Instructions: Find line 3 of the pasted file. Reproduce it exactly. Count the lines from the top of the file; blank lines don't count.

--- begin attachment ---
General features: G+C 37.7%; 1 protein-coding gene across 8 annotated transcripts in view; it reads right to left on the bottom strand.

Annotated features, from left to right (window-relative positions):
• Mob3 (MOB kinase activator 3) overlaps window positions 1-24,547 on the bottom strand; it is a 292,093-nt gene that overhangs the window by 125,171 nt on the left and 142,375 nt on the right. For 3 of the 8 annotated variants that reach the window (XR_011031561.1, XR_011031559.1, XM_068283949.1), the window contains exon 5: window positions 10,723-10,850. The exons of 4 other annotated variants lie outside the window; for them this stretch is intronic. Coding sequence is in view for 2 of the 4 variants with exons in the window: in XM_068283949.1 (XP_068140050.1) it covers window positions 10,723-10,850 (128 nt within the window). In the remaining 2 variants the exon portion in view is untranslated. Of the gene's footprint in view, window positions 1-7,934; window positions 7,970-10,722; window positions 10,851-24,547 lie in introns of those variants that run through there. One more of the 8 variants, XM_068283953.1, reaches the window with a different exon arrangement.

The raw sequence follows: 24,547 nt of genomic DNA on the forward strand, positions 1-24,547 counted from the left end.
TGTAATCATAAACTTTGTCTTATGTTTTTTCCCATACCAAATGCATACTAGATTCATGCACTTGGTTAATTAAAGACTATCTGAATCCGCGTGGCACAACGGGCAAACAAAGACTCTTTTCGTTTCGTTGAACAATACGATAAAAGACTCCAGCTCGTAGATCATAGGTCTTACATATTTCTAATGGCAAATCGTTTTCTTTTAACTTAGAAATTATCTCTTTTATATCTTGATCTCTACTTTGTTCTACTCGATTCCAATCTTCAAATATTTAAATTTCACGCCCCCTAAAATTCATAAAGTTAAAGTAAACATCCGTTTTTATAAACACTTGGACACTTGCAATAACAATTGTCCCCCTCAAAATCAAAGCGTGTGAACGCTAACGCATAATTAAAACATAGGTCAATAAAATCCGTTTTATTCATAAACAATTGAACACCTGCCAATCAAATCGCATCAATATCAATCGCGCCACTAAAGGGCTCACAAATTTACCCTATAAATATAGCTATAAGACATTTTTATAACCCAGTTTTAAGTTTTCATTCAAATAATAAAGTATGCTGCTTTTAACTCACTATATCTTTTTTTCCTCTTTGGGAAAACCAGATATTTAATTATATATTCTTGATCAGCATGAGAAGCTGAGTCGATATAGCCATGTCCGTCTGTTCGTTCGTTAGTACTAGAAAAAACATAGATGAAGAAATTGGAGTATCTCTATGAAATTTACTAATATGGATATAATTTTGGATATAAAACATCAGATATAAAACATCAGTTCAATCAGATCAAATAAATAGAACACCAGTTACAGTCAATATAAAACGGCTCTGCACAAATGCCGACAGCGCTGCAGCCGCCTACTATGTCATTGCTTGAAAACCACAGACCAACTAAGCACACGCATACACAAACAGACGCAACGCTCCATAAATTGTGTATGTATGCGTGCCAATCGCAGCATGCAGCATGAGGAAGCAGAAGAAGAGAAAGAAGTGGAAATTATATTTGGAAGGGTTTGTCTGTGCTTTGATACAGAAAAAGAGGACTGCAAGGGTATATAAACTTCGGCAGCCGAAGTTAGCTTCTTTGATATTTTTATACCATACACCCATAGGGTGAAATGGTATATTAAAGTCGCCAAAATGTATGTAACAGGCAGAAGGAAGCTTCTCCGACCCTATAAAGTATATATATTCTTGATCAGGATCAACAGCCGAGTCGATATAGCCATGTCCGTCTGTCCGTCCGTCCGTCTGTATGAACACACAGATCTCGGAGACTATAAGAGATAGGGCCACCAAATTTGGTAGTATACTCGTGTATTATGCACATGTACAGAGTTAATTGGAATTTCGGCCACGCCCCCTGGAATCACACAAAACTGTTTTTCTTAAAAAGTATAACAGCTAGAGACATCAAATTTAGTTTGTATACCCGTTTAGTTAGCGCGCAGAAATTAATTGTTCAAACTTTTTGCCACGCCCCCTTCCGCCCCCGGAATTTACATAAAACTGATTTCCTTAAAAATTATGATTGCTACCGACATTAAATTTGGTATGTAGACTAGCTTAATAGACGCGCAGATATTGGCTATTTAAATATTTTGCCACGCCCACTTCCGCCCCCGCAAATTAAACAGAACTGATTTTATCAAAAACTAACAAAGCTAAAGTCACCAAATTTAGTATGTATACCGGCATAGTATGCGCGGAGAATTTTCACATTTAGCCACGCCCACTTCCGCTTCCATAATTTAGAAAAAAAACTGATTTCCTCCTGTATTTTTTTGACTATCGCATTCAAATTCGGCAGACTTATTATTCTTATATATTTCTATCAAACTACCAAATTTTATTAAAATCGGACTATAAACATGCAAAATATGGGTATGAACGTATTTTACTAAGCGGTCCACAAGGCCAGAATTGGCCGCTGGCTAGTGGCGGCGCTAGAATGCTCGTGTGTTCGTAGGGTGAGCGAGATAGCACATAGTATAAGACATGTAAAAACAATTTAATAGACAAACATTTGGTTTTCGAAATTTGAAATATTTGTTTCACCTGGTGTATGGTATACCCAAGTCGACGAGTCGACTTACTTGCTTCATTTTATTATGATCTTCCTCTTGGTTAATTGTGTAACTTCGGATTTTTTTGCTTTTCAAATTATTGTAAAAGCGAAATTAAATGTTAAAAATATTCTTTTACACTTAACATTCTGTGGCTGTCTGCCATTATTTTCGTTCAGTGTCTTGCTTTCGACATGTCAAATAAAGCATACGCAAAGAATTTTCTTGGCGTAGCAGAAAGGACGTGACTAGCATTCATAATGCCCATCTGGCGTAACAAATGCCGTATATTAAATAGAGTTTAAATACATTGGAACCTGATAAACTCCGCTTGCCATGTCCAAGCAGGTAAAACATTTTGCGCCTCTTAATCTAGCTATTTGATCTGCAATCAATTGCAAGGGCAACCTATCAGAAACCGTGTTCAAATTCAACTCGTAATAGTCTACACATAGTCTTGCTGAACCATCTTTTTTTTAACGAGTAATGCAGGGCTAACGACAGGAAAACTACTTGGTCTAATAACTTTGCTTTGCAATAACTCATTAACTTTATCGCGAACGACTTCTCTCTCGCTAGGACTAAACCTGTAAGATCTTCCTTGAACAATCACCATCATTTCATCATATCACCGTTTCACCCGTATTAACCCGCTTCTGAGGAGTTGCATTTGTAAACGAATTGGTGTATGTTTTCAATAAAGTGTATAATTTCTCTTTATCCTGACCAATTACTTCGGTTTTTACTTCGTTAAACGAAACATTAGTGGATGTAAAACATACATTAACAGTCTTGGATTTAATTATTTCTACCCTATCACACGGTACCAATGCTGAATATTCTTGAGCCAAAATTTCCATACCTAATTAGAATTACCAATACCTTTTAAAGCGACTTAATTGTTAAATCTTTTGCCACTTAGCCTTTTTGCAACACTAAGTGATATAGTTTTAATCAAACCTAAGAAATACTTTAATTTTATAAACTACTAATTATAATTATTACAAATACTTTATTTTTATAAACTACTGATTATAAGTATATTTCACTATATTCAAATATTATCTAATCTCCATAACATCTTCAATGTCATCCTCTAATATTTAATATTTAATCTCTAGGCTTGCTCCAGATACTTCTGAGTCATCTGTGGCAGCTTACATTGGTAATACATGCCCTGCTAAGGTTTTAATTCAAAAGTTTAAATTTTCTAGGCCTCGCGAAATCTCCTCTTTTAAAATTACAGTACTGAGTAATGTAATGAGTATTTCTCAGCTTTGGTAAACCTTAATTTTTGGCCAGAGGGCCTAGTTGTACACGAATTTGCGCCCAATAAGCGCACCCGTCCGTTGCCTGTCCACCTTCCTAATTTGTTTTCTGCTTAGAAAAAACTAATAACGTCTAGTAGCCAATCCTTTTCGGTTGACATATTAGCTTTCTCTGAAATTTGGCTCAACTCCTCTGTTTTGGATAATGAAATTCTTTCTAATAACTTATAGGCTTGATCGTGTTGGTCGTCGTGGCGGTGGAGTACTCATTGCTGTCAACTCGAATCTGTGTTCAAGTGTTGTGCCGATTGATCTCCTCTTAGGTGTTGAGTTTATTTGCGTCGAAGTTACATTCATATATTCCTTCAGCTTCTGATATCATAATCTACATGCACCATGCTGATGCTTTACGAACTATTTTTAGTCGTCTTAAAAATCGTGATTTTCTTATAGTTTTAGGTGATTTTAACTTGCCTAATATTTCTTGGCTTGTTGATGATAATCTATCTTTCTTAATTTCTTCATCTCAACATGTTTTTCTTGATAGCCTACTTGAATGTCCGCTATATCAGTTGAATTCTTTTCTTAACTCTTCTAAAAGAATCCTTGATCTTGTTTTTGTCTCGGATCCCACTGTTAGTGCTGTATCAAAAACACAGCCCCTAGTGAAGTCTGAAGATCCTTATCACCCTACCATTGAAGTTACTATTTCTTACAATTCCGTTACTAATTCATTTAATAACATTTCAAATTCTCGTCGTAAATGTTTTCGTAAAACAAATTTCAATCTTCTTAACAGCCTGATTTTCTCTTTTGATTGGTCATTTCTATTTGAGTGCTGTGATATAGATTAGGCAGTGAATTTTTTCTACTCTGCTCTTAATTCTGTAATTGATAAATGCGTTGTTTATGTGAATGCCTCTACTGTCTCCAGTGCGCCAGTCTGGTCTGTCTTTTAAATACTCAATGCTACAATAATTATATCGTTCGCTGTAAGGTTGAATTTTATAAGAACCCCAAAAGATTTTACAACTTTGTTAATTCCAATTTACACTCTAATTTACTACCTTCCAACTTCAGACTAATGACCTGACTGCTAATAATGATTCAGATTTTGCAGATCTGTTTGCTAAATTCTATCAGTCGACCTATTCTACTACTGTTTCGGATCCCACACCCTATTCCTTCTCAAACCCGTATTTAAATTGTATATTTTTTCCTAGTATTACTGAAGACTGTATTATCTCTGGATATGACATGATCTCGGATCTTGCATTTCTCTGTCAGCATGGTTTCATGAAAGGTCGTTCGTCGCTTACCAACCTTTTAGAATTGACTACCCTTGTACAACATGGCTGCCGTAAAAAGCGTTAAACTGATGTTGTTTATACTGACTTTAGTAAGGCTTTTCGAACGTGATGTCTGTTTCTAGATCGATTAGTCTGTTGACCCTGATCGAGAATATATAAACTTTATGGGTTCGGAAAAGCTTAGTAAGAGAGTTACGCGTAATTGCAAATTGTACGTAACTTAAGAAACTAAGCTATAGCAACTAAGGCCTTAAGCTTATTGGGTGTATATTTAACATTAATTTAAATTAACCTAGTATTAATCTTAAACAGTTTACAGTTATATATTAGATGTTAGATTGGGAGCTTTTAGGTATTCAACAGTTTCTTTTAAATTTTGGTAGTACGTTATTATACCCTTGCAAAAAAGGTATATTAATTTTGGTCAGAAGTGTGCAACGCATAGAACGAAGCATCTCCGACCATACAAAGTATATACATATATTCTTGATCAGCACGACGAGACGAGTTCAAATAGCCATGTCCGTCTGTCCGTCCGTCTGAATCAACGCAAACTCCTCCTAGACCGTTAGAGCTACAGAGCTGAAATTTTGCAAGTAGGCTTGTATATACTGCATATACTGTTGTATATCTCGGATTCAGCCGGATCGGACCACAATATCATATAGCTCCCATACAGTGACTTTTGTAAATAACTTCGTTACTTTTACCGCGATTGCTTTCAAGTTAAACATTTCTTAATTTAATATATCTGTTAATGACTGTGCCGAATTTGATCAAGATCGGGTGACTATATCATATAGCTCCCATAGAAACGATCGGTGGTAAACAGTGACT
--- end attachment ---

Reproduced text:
• Mob3 (MOB kinase activator 3) overlaps window positions 1-24,547 on the bottom strand; it is a 292,093-nt gene that overhangs the window by 125,171 nt on the left and 142,375 nt on the right. For 3 of the 8 annotated variants that reach the window (XR_011031561.1, XR_011031559.1, XM_068283949.1), the window contains exon 5: window positions 10,723-10,850. The exons of 4 other annotated variants lie outside the window; for them this stretch is intronic. Coding sequence is in view for 2 of the 4 variants with exons in the window: in XM_068283949.1 (XP_068140050.1) it covers window positions 10,723-10,850 (128 nt within the window). In the remaining 2 variants the exon portion in view is untranslated. Of the gene's footprint in view, window positions 1-7,934; window positions 7,970-10,722; window positions 10,851-24,547 lie in introns of those variants that run through there. One more of the 8 variants, XM_068283953.1, reaches the window with a different exon arrangement.